The S. cerevisiae strain used was JD53. The bait vector pMet and the prey vector pNuI were transformed into JD53. After transformation, yeast cells were streaked out on SD medium. A dilution series of the yeast strains, starting with an OD600 of 1 (approximately 105 cells), were plated onto SD plates for growth control, on SD without uracil supplemented with 100 mm copper sulfate, and on SD supplemented with 1 mg ml−1 5-FOA and 100 mm copper sulfate. Yeast cells were grown at 30°C for 3 days.

Colony PCR

Part of the colony was added to 50 μl of 20-mm NaOH and lysed for 5 min. The lysate was centrifuged at 10 000 rpm for 1 min, and 5 μl of the supernatant was used for PCR. The PCR was performed with 1 μl of each primer (SP40 and SP42), 5 μl of 10× Taq-Polymerase Buffer, 1 μl of deoxyribonucleotide triphosphates (dNTPs; 10mm), 1 μl Taq-Polymerase, 36 μl of sterile water. The PCR-protocol was 95°C for 5 min for denaturation, and 30 cycles of 95°C for 30 sec followed by 60°C 45 sec for primer binding, and 72°C for 2 min 30 sec as an elongation time.

Restriction digest

The digest of the PCR product was performed with 17.8 μl of PCR, 2 μl yellow buffer (Fermentas) and 0.2 μl HpaII (Fermentas, The sample was incubated for 1 h at 37°C, and was subsequently loaded onto a 2% agarose gel. PCR products with the same restriction pattern were assumed to be identical, and only one of them was used for further gap repair analysis.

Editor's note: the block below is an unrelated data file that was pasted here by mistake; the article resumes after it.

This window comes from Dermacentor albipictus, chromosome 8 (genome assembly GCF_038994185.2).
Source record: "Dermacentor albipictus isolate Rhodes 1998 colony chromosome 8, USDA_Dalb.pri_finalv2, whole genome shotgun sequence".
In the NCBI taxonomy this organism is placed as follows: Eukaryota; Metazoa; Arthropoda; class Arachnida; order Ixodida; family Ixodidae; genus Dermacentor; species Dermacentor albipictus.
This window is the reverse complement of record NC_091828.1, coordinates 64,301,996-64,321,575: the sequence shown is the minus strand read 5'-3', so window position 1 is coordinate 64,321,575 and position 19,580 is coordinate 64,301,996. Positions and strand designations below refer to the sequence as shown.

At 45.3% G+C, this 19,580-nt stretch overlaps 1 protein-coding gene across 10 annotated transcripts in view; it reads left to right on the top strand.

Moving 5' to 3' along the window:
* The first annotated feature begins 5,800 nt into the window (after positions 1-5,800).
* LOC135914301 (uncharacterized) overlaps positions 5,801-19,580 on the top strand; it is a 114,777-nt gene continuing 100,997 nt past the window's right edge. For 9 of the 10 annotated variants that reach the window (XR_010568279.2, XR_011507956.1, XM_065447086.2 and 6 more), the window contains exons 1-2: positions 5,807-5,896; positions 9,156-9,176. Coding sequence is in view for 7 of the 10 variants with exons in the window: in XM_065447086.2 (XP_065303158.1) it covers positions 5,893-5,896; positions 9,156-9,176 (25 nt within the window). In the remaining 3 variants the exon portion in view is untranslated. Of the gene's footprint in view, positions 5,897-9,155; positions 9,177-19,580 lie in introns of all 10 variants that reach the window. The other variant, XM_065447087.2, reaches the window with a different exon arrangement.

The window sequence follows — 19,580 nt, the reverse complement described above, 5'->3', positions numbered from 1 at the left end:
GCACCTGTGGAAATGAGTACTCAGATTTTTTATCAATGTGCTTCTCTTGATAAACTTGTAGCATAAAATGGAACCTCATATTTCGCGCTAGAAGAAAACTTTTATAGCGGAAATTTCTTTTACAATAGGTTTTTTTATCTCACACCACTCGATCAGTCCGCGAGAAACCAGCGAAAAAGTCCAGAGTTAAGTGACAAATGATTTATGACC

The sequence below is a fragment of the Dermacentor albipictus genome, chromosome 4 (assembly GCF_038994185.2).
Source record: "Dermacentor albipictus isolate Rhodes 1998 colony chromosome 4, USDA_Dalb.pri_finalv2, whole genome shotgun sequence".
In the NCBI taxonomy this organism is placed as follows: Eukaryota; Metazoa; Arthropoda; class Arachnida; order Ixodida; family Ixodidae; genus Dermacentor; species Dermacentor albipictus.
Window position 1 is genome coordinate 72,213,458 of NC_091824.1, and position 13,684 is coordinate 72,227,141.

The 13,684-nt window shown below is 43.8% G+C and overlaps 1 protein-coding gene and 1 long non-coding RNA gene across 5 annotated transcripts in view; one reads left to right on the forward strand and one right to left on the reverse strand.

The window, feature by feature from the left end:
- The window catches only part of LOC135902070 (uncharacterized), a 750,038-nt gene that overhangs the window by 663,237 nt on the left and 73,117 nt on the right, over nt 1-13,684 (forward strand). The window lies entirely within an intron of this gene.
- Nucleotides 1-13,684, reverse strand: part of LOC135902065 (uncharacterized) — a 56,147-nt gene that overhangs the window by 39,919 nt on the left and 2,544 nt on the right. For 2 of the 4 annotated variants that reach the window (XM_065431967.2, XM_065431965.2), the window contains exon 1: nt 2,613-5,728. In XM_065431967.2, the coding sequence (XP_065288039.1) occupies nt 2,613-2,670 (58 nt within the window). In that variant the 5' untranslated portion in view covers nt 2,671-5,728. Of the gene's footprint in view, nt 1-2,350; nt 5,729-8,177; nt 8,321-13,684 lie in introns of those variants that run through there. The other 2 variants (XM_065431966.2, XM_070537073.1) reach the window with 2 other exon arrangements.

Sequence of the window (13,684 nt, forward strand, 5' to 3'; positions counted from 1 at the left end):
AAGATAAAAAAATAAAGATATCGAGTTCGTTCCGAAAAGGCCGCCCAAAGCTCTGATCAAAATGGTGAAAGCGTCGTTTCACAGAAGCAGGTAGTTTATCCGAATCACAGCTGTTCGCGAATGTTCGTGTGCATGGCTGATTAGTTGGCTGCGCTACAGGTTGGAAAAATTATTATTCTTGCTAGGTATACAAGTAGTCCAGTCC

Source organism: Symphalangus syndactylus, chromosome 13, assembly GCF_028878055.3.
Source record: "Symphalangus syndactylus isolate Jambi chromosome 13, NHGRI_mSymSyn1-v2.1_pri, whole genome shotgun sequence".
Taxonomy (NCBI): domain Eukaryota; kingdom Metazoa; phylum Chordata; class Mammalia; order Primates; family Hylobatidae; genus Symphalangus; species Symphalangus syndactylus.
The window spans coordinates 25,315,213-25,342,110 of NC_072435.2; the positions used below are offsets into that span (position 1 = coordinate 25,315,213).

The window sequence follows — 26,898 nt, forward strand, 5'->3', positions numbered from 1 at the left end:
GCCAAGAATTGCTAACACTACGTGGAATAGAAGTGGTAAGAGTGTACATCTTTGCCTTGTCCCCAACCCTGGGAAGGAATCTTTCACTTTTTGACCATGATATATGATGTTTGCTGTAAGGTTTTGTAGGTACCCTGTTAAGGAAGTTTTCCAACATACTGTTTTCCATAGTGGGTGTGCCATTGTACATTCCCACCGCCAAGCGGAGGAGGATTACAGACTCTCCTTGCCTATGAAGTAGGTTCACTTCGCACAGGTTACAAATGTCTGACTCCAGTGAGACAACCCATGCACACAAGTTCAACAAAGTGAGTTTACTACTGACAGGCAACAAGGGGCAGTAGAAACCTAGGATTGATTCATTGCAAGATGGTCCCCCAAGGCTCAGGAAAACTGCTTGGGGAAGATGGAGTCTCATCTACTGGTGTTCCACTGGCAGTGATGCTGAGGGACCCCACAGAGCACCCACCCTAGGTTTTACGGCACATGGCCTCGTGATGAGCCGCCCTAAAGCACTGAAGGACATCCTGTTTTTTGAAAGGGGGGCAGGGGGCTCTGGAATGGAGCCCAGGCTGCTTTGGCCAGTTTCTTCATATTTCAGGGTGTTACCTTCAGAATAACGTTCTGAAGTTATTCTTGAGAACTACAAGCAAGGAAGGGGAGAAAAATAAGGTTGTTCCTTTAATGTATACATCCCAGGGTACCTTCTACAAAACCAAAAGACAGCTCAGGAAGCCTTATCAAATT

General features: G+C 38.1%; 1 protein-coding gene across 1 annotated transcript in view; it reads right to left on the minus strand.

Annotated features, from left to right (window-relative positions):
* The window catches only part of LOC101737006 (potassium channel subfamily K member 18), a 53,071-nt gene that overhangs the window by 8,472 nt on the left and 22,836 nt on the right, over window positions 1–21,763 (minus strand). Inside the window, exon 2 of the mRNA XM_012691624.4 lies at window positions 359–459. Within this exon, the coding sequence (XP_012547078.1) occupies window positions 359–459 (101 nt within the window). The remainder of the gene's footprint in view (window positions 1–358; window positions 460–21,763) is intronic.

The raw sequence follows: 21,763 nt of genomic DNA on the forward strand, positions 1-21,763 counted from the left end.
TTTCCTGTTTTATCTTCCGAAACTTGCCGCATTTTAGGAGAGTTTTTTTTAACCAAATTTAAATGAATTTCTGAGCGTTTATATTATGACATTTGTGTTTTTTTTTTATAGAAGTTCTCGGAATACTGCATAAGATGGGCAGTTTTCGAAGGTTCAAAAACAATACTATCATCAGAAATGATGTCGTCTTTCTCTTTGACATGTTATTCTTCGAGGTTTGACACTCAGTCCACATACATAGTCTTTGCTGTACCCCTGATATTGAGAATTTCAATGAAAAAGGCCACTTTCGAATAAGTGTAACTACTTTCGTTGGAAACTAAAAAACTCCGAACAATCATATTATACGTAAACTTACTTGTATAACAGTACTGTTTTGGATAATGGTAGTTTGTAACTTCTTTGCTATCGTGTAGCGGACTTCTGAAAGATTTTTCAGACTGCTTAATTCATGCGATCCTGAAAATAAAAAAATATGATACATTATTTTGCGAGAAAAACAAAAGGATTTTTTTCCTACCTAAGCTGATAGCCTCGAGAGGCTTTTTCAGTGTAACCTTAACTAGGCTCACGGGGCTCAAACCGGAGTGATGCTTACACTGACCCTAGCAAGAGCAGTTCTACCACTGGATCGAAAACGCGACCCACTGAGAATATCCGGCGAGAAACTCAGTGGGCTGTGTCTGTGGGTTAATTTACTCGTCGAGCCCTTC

Gap repair transformation

pCup-CGK was digested with EcoRI and XhoI (Fermentas) at 37°C for 3 h. The PCR product was digested with DpnI (Fermentas), so as to exclude template transformation. The digests were stopped by heating to 85°C for 20 min. Both digests were mixed (1 μl pCup-CGK with 5 μl PCR product), and transformed into JD53. After transformation yeast cells were streaked out onto SD for the control of transformation efficiency, and on SD supplemented with 1 mg ml−1 5-FOA and 100 mm copper sulphate for retesting.

BiFC assay

For the infiltration of N. benthamiana leaves, the A. tumefaciens strain GV3101 pMP90RK was used. The Agrobacterium strains containing the BiFC vectors were infiltrated as described by Walter et al. (2004). Infiltration was always performed on the abaxial leaf side of 2-month-old tobacco plants, and analyzed after 3 days via confocal microscopy.


Confocal laser-scanning microscopy was performed with a Leica TCS SP2 AOBS CLSM system, equipped with an argon-krypton laser and a 405-nm diode laser (Leica, Images were processed using Photoshop CS 8.0 and Illustrator CS 11.0 (Adobe,, and ImageJ 1.36 (

BiFC signal quantification

For signal quantification, pictures of at least 10 cells were taken. All pictures of one measurement had the same laser settings and magnification. Signals were then quantified using the measurement tool in ImageJ.

Strep-tag III fused CDKA;1

To purify CDKA;1 protein complexes, plants expressing a Strep-tag III fused CDKA;1 (StrepIII-CDKA;1) were generated. CDKA;1 was amplified with primers 266 and 95, primers 324 and 95, and primers 323 and 95 to conjugate a TEV protease recognition sequence, a Strep-tag III sequence and attB recombination sites, respectively. The PCR product was cloned into the GATEWAY entry vector pDONR223 (Invitrogen) using BP Clonase II (Invitrogen), and then recombined into the destination vector pAMPAT(pCDKA;1) (Nowack et al., 2006) by using LR Clonase II (Invitrogen). Heterozygous cdka;1-1 plants (SALK_109806) were transformed by a modified version of the floral-dip method (Clough and Bent, 1998). Standard lines were established by isolating T3 plants homozygous for the transgene in cdka;1-1/−.

Protein expression and purification